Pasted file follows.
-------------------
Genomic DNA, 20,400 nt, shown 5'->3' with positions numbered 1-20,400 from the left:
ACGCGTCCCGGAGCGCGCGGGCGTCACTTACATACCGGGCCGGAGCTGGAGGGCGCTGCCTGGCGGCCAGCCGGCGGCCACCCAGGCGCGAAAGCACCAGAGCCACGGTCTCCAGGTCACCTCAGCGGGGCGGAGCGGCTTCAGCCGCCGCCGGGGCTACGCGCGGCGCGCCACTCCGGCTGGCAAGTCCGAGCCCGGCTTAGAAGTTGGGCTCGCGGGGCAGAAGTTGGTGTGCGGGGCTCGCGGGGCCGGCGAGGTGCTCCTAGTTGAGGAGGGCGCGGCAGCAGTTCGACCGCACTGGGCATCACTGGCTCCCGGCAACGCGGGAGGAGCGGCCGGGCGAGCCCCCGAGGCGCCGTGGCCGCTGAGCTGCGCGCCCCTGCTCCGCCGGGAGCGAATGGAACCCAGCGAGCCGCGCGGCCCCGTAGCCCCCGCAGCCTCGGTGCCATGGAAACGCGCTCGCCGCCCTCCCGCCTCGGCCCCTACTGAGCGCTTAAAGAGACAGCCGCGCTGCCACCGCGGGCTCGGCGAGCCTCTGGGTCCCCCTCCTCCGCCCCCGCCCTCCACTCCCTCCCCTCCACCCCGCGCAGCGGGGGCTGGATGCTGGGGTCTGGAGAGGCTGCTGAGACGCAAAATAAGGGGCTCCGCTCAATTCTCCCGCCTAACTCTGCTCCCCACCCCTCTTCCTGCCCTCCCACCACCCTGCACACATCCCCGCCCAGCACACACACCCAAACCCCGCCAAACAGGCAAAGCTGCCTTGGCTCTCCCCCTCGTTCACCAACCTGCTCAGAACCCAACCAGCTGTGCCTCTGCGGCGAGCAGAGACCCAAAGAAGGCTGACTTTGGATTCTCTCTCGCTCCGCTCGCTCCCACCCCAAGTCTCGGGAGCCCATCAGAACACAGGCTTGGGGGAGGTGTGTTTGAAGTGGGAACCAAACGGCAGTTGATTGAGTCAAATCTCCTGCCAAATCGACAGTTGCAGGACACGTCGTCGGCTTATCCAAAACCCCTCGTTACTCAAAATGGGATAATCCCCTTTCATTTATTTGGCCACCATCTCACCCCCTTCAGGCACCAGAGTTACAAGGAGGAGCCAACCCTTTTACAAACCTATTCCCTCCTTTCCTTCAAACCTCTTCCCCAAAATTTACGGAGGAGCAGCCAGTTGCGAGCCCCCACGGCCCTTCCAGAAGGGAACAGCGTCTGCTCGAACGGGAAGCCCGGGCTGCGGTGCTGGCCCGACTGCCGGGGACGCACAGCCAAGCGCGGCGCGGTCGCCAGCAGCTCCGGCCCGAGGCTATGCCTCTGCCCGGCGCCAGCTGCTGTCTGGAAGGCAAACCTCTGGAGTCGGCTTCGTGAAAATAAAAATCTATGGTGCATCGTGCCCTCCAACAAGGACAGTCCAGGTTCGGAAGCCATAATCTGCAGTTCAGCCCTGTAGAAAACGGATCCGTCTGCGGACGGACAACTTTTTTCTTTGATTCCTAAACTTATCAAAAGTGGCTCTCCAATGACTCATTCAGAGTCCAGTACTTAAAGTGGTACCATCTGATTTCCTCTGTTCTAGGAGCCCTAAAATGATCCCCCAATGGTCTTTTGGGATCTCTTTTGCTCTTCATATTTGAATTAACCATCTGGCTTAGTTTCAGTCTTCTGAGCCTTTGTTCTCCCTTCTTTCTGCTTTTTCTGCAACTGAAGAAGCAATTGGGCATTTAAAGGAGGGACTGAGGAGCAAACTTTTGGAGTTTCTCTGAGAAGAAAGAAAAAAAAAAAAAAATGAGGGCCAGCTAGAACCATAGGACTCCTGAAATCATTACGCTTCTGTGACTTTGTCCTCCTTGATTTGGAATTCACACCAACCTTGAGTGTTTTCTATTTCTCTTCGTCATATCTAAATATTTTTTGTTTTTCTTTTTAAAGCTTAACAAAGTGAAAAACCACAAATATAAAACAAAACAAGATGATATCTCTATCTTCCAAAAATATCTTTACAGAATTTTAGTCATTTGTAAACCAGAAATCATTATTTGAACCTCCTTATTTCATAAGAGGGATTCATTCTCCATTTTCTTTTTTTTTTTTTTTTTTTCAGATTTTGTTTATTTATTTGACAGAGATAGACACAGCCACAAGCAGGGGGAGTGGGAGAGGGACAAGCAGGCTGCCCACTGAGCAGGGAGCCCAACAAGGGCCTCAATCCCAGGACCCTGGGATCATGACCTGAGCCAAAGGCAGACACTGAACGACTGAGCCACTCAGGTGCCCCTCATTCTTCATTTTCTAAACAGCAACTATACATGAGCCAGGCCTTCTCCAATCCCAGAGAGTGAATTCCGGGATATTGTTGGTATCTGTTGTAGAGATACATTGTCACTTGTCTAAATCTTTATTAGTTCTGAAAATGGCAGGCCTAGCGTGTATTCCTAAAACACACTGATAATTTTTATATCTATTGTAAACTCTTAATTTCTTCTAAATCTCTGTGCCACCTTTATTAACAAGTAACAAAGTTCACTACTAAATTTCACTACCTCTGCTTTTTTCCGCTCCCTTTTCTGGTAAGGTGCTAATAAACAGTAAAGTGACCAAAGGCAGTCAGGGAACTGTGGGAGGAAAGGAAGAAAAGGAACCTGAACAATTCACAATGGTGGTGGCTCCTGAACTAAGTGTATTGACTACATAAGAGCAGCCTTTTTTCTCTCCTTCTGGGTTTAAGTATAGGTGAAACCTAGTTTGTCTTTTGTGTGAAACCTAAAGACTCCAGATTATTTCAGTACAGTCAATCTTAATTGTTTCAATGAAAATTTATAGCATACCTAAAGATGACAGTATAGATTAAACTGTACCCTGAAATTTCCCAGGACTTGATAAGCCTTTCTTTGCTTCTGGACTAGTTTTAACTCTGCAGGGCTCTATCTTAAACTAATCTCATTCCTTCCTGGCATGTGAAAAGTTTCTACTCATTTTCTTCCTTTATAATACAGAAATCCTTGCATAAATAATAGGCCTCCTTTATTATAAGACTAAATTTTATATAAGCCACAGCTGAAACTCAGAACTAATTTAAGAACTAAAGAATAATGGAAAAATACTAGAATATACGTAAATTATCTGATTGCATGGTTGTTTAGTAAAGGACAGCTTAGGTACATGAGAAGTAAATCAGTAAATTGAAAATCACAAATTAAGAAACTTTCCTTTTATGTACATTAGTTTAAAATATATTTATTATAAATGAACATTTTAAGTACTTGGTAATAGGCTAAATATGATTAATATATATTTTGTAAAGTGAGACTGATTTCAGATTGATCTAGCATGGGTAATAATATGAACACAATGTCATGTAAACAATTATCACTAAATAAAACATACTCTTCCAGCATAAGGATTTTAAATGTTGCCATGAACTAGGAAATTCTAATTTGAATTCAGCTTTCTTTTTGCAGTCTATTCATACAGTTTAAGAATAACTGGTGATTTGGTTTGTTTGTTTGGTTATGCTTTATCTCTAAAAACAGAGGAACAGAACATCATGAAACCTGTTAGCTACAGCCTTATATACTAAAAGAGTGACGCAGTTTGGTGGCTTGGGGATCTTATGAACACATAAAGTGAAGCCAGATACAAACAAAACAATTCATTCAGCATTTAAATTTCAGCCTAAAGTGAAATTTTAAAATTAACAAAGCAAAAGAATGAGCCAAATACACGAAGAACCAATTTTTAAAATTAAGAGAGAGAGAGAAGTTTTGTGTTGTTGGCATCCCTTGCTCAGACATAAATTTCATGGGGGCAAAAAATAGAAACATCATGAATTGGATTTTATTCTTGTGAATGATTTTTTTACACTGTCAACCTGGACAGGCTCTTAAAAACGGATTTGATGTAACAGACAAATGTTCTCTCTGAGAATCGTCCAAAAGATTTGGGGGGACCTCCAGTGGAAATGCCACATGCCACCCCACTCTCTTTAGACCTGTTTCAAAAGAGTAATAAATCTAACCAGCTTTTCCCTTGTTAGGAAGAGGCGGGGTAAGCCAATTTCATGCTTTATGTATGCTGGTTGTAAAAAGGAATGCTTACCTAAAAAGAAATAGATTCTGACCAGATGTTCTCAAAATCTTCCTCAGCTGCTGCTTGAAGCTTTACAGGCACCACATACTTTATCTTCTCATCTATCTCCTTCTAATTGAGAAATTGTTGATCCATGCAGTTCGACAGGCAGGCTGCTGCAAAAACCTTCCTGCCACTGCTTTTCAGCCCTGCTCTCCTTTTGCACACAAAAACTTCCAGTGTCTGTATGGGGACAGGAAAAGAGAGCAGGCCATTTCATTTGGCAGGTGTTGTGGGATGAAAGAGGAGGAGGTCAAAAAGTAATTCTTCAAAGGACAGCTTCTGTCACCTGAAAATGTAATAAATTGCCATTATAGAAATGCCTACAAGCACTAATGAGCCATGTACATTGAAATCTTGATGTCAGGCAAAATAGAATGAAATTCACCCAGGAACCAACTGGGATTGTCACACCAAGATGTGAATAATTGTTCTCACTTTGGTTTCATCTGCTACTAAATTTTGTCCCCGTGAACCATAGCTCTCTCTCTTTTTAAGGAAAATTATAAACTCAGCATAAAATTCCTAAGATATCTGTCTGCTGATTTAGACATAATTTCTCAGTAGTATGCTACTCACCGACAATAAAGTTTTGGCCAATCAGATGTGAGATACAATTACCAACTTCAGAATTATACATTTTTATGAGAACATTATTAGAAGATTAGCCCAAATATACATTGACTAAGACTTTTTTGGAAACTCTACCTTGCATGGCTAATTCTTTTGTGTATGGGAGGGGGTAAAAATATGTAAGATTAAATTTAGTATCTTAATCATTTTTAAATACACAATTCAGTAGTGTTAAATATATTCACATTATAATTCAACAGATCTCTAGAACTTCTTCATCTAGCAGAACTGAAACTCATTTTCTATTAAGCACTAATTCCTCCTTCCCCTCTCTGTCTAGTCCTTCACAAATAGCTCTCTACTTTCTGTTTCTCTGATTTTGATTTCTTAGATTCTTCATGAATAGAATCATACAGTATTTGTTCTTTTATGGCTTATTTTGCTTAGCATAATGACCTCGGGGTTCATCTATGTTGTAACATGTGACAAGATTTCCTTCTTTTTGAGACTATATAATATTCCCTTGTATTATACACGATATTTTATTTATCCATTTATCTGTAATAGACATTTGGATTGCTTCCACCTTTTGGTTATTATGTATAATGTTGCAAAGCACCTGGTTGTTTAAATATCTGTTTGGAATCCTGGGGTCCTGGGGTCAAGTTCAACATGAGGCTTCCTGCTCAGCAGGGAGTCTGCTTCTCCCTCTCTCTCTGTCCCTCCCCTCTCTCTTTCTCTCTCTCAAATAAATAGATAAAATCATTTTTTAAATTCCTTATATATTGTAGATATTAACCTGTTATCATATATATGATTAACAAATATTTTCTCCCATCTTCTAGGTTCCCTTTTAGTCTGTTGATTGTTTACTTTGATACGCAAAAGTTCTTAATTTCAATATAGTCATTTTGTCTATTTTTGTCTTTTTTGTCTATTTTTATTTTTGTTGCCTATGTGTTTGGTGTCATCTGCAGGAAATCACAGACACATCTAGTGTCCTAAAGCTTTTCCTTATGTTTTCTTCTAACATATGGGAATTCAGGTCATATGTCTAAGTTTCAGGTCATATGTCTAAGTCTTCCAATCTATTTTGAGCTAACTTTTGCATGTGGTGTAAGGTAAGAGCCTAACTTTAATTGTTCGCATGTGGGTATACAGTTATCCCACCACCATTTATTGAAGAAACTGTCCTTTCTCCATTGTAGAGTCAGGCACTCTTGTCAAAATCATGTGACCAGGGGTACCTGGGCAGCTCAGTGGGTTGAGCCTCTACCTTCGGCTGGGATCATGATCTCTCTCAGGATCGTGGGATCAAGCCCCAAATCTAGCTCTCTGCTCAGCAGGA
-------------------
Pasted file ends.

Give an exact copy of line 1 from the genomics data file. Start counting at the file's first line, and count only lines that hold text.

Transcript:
Genomic DNA, 20,400 nt, shown 5'->3' with positions numbered 1-20,400 from the left: